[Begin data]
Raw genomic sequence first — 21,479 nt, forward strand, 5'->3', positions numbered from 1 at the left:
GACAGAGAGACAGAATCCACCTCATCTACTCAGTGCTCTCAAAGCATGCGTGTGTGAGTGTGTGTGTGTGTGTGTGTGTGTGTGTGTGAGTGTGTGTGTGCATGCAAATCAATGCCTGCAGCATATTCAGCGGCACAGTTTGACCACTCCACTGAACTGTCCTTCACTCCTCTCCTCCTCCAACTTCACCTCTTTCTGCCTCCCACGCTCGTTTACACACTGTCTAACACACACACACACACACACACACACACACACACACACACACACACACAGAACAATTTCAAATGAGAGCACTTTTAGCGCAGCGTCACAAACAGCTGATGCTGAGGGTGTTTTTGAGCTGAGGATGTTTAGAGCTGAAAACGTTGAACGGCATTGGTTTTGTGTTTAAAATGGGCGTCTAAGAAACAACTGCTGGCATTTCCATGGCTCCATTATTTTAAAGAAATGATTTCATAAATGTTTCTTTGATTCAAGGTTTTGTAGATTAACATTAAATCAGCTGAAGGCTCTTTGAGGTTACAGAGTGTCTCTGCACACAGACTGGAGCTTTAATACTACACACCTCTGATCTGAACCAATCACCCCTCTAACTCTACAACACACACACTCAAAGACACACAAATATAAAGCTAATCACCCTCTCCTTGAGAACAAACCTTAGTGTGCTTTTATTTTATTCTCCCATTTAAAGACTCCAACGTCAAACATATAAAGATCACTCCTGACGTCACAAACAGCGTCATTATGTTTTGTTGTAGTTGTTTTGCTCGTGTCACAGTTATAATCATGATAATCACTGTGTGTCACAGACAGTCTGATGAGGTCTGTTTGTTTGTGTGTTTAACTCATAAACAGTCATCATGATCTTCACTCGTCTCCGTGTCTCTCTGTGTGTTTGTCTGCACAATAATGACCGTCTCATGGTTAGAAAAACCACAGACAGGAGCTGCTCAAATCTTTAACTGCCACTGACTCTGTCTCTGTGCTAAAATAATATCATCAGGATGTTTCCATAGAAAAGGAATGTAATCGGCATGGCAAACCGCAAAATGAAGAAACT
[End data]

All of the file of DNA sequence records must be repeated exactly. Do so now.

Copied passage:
Raw genomic sequence first — 21,479 nt, forward strand, 5'->3', positions numbered from 1 at the left:
GACAGAGAGACAGAATCCACCTCATCTACTCAGTGCTCTCAAAGCATGCGTGTGTGAGTGTGTGTGTGTGTGTGTGTGTGTGTGTGTGAGTGTGTGTGTGCATGCAAATCAATGCCTGCAGCATATTCAGCGGCACAGTTTGACCACTCCACTGAACTGTCCTTCACTCCTCTCCTCCTCCAACTTCACCTCTTTCTGCCTCCCACGCTCGTTTACACACTGTCTAACACACACACACACACACACACACACACACACACACACACACACACACAGAACAATTTCAAATGAGAGCACTTTTAGCGCAGCGTCACAAACAGCTGATGCTGAGGGTGTTTTTGAGCTGAGGATGTTTAGAGCTGAAAACGTTGAACGGCATTGGTTTTGTGTTTAAAATGGGCGTCTAAGAAACAACTGCTGGCATTTCCATGGCTCCATTATTTTAAAGAAATGATTTCATAAATGTTTCTTTGATTCAAGGTTTTGTAGATTAACATTAAATCAGCTGAAGGCTCTTTGAGGTTACAGAGTGTCTCTGCACACAGACTGGAGCTTTAATACTACACACCTCTGATCTGAACCAATCACCCCTCTAACTCTACAACACACACACTCAAAGACACACAAATATAAAGCTAATCACCCTCTCCTTGAGAACAAACCTTAGTGTGCTTTTATTTTATTCTCCCATTTAAAGACTCCAACGTCAAACATATAAAGATCACTCCTGACGTCACAAACAGCGTCATTATGTTTTGTTGTAGTTGTTTTGCTCGTGTCACAGTTATAATCATGATAATCACTGTGTGTCACAGACAGTCTGATGAGGTCTGTTTGTTTGTGTGTTTAACTCATAAACAGTCATCATGATCTTCACTCGTCTCCGTGTCTCTCTGTGTGTTTGTCTGCACAATAATGACCGTCTCATGGTTAGAAAAACCACAGACAGGAGCTGCTCAAATCTTTAACTGCCACTGACTCTGTCTCTGTGCTAAAATAATATCATCAGGATGTTTCCATAGAAAAGGAATGTAATCGGCATGGCAAACCGCAAAATGAAGAAACT